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Effects of abstract and concrete simulation elements on science learning
ARTICLE

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Journal of Computer Assisted Learning Volume 31, Number 4, ISSN 1365-2729 Publisher: Wiley

Abstract

Contemporary evidence on the effectiveness of concrete and abstract representations in science education is based solely on studies conducted in college context. There it has been found that learning with abstract representations produces predominantly better outcomes than learning with concrete representations and combining the representations can be even more productive. In the present study, 52 elementary school students used a computer simulation to discover the basic principles of electric circuits. The perceptual concreteness of simulation elements either remained concrete or switched from concrete to abstract during the learning. In order to compare the relative effectiveness of the learning conditions and assess the changes in students' conceptual understanding, the students completed a subject knowledge assessment questionnaire before and after learning with the simulation. According to the results, the students gained a better understanding of the circuits by learning with constantly concrete simulation elements than switching from concrete to abstract elements during the learning. Constantly concrete elements also enhanced the learning process by reducing the learning times. The outcomes of the study suggest that the effects of concrete and abstract representations in science education are notably different in elementary school context as compared with college contexts.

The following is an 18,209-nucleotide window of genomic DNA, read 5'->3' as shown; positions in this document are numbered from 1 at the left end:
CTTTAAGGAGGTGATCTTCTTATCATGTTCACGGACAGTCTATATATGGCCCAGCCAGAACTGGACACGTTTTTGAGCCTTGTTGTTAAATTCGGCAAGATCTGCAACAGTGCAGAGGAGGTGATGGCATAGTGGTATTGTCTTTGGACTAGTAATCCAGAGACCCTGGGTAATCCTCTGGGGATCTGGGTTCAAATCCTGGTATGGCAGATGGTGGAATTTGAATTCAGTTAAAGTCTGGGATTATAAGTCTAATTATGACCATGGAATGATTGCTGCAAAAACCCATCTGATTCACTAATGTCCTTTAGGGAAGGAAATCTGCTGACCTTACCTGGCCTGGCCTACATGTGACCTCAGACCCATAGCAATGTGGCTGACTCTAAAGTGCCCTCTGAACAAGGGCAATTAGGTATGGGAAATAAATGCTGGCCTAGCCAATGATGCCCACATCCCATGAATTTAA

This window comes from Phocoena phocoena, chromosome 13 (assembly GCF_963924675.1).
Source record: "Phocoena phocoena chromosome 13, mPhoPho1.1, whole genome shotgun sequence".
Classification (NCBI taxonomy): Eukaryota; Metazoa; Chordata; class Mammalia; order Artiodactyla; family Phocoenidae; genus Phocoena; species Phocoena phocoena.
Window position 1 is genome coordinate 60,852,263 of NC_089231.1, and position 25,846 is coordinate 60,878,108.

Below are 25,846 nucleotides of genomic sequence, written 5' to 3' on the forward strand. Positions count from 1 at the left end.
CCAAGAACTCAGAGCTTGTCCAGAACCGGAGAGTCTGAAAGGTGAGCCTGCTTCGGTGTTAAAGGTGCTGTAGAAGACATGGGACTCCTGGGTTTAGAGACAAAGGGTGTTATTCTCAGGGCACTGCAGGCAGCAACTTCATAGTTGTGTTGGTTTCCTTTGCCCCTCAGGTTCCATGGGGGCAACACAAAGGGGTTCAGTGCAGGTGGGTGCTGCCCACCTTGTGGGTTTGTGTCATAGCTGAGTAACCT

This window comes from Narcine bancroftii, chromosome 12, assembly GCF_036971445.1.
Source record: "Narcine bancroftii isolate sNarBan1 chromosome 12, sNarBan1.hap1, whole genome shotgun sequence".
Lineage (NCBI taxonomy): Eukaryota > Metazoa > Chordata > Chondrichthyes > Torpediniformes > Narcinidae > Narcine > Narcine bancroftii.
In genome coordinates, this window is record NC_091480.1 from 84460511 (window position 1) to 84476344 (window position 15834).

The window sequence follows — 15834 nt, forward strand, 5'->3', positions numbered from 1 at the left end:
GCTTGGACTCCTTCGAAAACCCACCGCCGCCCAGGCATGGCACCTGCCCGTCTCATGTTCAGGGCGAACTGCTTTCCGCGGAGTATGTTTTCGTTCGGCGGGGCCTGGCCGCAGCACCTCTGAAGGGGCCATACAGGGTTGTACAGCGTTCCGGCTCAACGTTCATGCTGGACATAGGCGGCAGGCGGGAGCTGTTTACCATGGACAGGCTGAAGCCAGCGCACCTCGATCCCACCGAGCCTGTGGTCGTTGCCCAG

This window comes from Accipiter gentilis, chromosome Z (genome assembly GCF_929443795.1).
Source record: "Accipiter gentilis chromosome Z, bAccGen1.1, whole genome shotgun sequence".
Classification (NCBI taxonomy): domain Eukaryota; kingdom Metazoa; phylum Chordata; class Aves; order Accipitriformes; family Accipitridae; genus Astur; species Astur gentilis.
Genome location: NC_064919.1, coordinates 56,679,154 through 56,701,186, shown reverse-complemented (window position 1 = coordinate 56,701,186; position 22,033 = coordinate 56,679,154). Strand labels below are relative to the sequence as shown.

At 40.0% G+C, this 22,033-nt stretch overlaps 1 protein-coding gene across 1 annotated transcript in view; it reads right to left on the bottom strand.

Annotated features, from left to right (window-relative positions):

Citation

Jaakkola, T. & Veermans, K. (2015). Effects of abstract and concrete simulation elements on science learning. Journal of Computer Assisted Learning, 31(4), 300-313. Wiley. Retrieved February 25, 2020 from .

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